It is surprising to acknowledge that the Torah only specifies one single instance in which Moshe spoke to God. This doesn’t sound correct, I know, but it’s true! There are a handful of times in which Moshe said something to God, but there is only one moment in which Moshe spoke God. What’s the difference, you ask? The Rabbis taught that when the Torah uses the language of dibbur, of speaking, it is “harsh language.” The implication, then, is that when the Torah uses the language of amirah, of saying, it is not harsh.
We must, then, pay extra close attention to the one, singular instance in which Moshe employs harsh language with the Holy One.
A little context – after the men are tempted by Midianite women to worship Ba’al Pe’or at the end of Parashat Balak a massive plague breaks out. The plague is ended by Pinhas violently impaling two people copulating publicly in front of the Mishkan. And as is the way of Torah following a massive loss of life, there is a census. This census is intended to be the determining factor for how the land will be allotted among the tribes. This inspires the five daughters of Tzelaf’had to stake a claim for their own land since inheritance law passes only through the male lineage. After checking in with God, Moshe changes the law and the five women will have claim to land as an inheritance from their father. And while we’re on the topic of entering the land…
Hashem said to Moshe: Ascend this Mount Avarim and see the land which I have given to the Children of Yisrael. See it, and be gathered to your people, also you; just as Aharon your brother was gathered. Since you rebelled against me in the wilderness of Tzin, when the community quarreled, to cause me to be designated through water before your eyes; they are the waters of Merivat Kadesh of the Wilderness of Tzin. (Numbers 27:12-14)
The Midrash teaches that Moshe might have thought, since the census was taken and the land was theoretically allotted, that Moshe did all of God’s bidding for forty years, that here they are at the end of the journey at the Plains of Moav overlooking the land, here they are in the final days with nearly every person who left Mitzrayim gone, that maybe, just maybe, God would reverse the decree and Moshe could enter the land.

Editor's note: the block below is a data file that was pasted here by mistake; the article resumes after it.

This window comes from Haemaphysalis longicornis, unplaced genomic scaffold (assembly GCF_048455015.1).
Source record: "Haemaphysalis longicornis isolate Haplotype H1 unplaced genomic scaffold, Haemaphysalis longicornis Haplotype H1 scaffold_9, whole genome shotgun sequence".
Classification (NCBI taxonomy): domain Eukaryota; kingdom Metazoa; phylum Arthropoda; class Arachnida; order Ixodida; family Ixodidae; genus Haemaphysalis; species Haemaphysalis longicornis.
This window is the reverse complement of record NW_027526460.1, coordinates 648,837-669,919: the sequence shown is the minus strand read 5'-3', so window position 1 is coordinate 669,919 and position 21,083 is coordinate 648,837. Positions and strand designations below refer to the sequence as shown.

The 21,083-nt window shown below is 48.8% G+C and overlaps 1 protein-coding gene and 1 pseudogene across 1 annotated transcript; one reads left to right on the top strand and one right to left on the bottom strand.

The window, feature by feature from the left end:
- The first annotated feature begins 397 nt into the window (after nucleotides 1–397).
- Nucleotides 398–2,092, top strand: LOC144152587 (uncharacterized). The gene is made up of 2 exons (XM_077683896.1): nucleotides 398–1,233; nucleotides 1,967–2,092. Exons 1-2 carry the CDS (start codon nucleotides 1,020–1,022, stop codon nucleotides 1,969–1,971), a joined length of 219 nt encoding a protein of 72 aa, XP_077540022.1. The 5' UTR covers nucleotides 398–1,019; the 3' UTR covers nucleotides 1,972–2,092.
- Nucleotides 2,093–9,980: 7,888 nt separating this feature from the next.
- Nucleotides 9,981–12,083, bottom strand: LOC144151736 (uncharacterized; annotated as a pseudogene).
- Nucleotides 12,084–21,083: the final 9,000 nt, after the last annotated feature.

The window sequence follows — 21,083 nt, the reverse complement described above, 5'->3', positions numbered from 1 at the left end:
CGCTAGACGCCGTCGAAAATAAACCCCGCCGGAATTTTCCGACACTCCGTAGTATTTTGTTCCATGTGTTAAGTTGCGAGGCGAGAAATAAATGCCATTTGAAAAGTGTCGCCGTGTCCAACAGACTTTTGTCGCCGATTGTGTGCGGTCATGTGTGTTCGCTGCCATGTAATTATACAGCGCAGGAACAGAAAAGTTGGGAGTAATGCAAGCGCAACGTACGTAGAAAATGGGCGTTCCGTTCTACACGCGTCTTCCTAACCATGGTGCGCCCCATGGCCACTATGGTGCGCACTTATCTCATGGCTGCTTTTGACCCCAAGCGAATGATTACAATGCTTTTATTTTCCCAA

Now, tradition says that Moshe’s mis-step was grounded in his language, that he spoke harshly with the people by calling them rebels. And now Hashem is giving Moshe a taste of his own medicine by calling him the rebel! So is Moshe irritated to be reminded of his punishment? Maybe, or maybe he had already accepted it. But to be called a rebel? That’s a step too far for him, and so his response?
Moshe spoke to Hashem, saying. Hashem should appoint, God of the Spirits of All Flesh, a man over the community. Who will go out before them and who will come in before them, who will bring them out, and who will bring them in; so the community of Hashem not be like a flock without a shepherd. (Num. 27:15-17)
God continues to instruct Moshe that Yehoshua will be brought up the mountain with him, in the presence of Elazar the Priest, and the mantle of leadership will be passed. But it’s important to recognize that were we to take Moshe’s speaking to Hashem out of the passage, the continuity of God’s statement still works. In other words, Moshe is interrupting God!
Did Moshe really think God hadn’t thought of succession? Did Moshe really believe that he knows the people and their needs better than the Holy One? Rather, perhaps Moshe is reacting to God’s timing.
Moshe knows that his days are numbered, he knows he will not enter the land, he knows they’re at the boundary, he knows the final census has been taken. The answer to Moshe’s frustration may be in the name he uses for God, among all the many names he could have used, “God of the Spirits of All Flesh.”
Rashi brings the Midrash to explain this name which teaches that it means that God understands the personality and characteristics of each individual, so too God should choose a successor who possesses those characteristics. And let’s recall when Moshe was selected to shepherd God’s people, and why Moshe was selected to shepherd God’s people.
When Moshe Rabbeinu, may peace be upon him, was shepherding the flock of Yitro in the wilderness, one of the kids ran away from him. It ran away until it arrived at a shady place. When it arrived at the shady place, it went to a pool of water and the kid stood drinking. When Moshe caught up to it, he said: I did not know that you ran away because you were thirsty, you must be tired! He put it on his shoulders and walked on. The Holy Blessed One said: You have compassion to lead a flock of flesh and blood, so too by your life, you will shepherd my flock, the Jewish people; hence – “Moshe was shepherding”
Moshe was mad, perhaps, because God called him a rebel at the end of his 40 years of service, while at the beginning God recognized his compassion.
And how do we know God accepts Moshe’s frustration and does not hold it against him? Because God allows for Moshe to interrupt and speak with the harsh language Moshe feels in the moment, knowing that the harshness Moshe feels in the moment does not negate the humility and compassion which is the core essence of who Moshe was, because as the Midrash teaches, the “God of the Spirits of All Flesh” knows the inner workings of every person and their true personality and characteristics.